initializer is not a constant error ??

Discussion in 'C Programming' started by David Green, Jan 4, 2004.

  1. David Green

    David Green Guest

    Ok, i'm a real c n00b but i needed a piece of code for some work i was
    doing. Initially i was running the stuff under linux and using gcc to
    compile the c code and it worked fine but now i need to port it to
    windows and when i try to compile the same code with the visual studio
    command line tool "cl" i get this error:

    const.c(92) : error C2099: initializer is not a constant
    const.c(97) : error C2099: initializer is not a constant

    with the relevant lines of the const.c code being:

    ln 92 double INFINITY = 1.0/0.0; /* 99e999; */
    ln 97 double NAN = 1.0/0.0 - 1.0/0.0;

    Now i have no real idea what this is doing so i was wondering why i
    compiles fine uner gcc but not under windows, oh the command i am
    using is:

    cl /c const.c

    Is there a compile option i need to set or will i have to change the
    code?

    Any help would be great, thanx.

    Dave.
     
    David Green, Jan 4, 2004
    #1
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  2. David Green

    Ben Pfaff Guest

    (David Green) writes:

    > const.c(92) : error C2099: initializer is not a constant
    > const.c(97) : error C2099: initializer is not a constant
    >
    > with the relevant lines of the const.c code being:
    >
    > ln 92 double INFINITY = 1.0/0.0; /* 99e999; */
    > ln 97 double NAN = 1.0/0.0 - 1.0/0.0;


    Both of these invoke undefined behavior due to division by zero.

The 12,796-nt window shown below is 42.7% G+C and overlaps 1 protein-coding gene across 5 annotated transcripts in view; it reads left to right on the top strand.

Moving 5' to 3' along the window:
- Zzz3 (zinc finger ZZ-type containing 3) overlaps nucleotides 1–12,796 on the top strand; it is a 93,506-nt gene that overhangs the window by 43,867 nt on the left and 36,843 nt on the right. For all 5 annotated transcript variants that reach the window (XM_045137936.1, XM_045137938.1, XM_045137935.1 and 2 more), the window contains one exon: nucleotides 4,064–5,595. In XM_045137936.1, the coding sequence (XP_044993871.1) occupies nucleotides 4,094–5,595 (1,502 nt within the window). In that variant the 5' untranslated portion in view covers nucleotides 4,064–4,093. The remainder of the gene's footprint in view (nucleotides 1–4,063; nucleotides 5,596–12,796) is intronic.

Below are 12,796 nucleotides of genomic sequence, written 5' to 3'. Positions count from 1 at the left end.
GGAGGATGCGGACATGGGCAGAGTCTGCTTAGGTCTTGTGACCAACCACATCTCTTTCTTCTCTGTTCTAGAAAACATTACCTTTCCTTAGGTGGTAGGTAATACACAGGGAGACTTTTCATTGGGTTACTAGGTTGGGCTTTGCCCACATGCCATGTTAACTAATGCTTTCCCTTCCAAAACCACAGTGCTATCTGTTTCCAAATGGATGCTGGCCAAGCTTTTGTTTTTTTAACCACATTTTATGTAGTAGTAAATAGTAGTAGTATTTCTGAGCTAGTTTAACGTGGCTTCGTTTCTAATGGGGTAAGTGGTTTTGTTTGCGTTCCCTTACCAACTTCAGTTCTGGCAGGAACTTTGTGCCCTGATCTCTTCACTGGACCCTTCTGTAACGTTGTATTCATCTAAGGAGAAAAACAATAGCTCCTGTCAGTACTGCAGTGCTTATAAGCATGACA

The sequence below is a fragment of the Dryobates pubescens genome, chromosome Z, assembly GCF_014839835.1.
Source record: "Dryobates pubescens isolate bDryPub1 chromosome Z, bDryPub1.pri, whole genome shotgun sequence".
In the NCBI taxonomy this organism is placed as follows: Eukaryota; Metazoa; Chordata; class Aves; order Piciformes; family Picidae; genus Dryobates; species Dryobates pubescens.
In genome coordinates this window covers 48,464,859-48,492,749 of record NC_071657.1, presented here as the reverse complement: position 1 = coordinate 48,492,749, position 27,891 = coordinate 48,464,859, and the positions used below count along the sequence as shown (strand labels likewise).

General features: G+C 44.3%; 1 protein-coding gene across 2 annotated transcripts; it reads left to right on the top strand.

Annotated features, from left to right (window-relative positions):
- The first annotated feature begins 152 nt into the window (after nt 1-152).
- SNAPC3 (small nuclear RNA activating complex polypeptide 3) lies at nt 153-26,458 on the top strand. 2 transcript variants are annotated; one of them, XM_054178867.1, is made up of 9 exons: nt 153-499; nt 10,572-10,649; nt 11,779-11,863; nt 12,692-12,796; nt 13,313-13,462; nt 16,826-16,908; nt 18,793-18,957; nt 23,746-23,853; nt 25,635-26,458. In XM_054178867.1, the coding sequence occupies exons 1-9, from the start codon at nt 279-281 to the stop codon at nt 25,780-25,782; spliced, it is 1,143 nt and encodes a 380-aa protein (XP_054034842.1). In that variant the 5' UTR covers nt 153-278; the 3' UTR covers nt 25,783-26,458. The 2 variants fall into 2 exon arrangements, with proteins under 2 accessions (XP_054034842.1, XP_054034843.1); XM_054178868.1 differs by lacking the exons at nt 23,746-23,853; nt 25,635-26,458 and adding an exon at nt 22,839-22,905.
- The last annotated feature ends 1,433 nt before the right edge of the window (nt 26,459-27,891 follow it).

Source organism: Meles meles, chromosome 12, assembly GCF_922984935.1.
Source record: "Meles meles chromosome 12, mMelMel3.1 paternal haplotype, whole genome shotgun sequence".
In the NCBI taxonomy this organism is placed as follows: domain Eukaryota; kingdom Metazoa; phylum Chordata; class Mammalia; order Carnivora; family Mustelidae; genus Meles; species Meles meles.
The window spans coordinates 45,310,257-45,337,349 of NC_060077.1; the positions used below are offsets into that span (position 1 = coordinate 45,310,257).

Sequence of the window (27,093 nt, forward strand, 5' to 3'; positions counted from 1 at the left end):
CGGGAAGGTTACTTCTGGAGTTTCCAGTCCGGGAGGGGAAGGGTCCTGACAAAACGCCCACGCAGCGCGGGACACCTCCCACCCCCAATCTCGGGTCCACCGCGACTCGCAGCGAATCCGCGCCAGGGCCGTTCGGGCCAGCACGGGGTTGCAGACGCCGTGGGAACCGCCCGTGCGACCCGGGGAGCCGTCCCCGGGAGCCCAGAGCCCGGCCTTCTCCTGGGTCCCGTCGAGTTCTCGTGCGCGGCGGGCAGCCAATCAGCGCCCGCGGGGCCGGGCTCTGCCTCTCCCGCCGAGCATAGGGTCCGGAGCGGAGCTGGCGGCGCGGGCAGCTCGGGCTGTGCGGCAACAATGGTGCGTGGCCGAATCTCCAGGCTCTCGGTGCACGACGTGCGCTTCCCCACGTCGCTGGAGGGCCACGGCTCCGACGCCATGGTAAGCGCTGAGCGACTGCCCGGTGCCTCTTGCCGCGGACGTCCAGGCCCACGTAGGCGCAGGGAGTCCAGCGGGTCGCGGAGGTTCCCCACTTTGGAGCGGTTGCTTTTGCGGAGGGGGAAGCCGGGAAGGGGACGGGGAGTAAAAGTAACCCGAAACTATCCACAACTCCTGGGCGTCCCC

Maybe that's why the compiler regards them as not being constant
    expressions. I can't think of another reason right now.

    If your implementation has a C99-compliant <math.h>, you can just
    #include <math.h> to get ready-made macros for these.
    --
    "I don't have C&V for that handy, but I've got Dan Pop."
    --E. Gibbons
     
    Ben Pfaff, Jan 4, 2004
    #2
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  3. Ben Pfaff wrote:
    > (David Green) writes:
    >
    >
    >>const.c(92) : error C2099: initializer is not a constant
    >>const.c(97) : error C2099: initializer is not a constant
    >>
    >>with the relevant lines of the const.c code being:
    >>
    >>ln 92 double INFINITY = 1.0/0.0; /* 99e999; */
    >>ln 97 double NAN = 1.0/0.0 - 1.0/0.0;

    >
    >
    > Both of these invoke undefined behavior due to division by zero.
    > Maybe that's why the compiler regards them as not being constant
    > expressions. I can't think of another reason right now.
    >
    > If your implementation has a C99-compliant <math.h>, you can just
    > #include <math.h> to get ready-made macros for these.


    He did mention that he's using Visual C, which does not (to the best of
    my knowledge) support C99 (though it apparently supports it in some
    ways, and it's certainly possible that this is one of them).

    To the best of my knowledge, outside of C99 there is not a portable way
    to generate INF and NAN. But there's probably a system-specific way. I'd
    recommend checking the documentation for a function or a predefined
    constant.

    -Kevin
    --
    My email address is valid, but changes periodically.
    To contact me please use the address from a recent posting.
     
    Kevin Goodsell, Jan 4, 2004
    #3
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